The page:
Are You Getting Enough Sleep? Why Women Struggle with Sleep Problems

March 18, 2009

Good sleep equals good health, says Raul Noriega, manager of the Comprehensive Epilepsy and Sleep Disorders Center at Baylor Regional Medical Center at Grapevine. Yet more than half of women report problems with insomnia. According to the National Sleep Foundation, “women’s lack of sleep affects nearly every aspect of their time-pressed lives, leaving them late for work, stressed out, tired and with little time for friends.” What’s going on? There are several factors, Noriega says, and all relate to poor sleep hygiene.

1. Jolt of java
consumption has jumped dramatically, Noriega says. It’s like a . People drink coffee at night and stay up late watching TV or surfing the Internet. Then they need a jolt at 6 a.m. to get started for the day. Eventually, that takes a toll on the body. Remember, caffeine is a stimulant, so refrain from drinking it at least six hours before bed.

2. Stressed out
Women tend to worry, Noriega says. “Once your head hits the pillow, your only duty is to ,” he says. But some women find it hard to relax. “They start thinking about what they forgot to do, about the kids, work deadlines, unpaid bills, the stock market.”

3. Stay cool
Body temperature lowers about one degree during sleep. Working out too close to bedtime is counterproductive—it will take three hours to cool down enough for sleep to take place, Noriega explains. And, next time you’re tempted to check the clock and calculate how many hours of sleep you have left—don’t. Even a small amount of exertion consumes energy, which raises the body’s temperature, further delaying sleep.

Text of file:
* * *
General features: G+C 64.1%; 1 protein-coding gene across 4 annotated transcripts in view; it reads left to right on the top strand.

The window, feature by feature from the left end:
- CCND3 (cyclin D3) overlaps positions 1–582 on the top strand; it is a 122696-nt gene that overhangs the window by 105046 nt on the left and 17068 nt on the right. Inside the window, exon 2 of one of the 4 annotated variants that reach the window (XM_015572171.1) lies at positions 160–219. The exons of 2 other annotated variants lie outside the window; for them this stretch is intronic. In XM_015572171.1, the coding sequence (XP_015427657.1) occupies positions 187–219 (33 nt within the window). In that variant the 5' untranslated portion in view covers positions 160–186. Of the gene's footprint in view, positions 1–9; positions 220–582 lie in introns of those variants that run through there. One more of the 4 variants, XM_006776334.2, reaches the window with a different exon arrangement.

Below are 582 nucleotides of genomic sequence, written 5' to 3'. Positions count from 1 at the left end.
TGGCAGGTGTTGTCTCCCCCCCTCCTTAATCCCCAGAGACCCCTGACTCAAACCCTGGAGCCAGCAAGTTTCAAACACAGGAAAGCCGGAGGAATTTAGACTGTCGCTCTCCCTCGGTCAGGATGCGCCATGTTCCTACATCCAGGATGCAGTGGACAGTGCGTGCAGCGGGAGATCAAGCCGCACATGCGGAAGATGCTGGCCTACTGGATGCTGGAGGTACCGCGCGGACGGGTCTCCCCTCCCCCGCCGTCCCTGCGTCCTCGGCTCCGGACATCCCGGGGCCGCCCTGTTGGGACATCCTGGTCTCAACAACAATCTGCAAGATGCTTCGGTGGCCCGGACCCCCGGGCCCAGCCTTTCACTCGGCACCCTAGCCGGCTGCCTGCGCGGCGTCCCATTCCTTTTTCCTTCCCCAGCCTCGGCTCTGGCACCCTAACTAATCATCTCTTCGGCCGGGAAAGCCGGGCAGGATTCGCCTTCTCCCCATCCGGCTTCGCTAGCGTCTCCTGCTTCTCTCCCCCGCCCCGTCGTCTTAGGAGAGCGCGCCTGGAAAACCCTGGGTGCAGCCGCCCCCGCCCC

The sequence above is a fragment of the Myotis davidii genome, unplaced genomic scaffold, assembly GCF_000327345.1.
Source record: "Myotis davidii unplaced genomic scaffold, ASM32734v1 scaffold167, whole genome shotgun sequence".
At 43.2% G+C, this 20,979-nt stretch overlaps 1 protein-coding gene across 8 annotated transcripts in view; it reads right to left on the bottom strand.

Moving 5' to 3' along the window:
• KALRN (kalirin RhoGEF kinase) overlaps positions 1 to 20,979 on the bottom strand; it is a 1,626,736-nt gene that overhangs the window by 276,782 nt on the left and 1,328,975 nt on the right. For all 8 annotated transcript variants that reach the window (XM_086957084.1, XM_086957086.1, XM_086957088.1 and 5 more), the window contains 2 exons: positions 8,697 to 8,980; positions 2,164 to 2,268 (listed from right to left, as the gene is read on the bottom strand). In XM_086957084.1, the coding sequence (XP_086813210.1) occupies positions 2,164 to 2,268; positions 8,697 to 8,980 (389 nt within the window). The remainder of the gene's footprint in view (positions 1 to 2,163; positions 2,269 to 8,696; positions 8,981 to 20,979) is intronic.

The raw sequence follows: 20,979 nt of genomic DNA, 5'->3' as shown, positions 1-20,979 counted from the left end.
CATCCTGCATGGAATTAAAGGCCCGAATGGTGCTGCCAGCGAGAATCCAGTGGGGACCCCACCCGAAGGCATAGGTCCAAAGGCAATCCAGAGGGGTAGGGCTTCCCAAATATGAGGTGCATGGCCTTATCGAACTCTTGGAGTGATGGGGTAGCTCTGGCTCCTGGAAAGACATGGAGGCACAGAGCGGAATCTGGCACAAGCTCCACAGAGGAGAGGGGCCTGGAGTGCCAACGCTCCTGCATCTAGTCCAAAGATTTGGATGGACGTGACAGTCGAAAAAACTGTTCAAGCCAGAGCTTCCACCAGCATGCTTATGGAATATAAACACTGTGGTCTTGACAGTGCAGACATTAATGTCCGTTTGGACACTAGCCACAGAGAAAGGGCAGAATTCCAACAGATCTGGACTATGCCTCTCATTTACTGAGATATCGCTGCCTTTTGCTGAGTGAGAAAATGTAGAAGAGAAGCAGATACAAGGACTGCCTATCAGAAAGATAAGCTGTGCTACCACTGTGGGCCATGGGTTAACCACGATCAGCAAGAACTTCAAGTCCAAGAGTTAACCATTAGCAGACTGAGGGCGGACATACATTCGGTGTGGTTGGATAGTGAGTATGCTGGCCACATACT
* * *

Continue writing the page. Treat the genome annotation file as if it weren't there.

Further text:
4. The bottom line
Developing good can help you avoid relying on medication, Noriega says. For example, be sure to go to bed and wake up at the same time every day. A bedtime ritual also can help. Thirty minutes before bed turn off , make the atmosphere calm, dim the lights, take a warm (not hot) shower. Then, read in bed for a maximum of 15 minutes, turn off the lights, close your eyes and relax.

Provided by Baylor Health Care System

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2 comments

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Waraich
not rated yet Mar 19, 2009
disharmony in family life, being a single, unsatisfied over the school performance of kids, a habit of going to bed only during late night for studies/work, serious health issue of spouse/kids, psychiatric disease i.e. depression may be stronly associated with insomnia.
E_L_Earnhardt
not rated yet Mar 19, 2009
"WHITE SOUND" is an old sleep aid and is worthy of new research!

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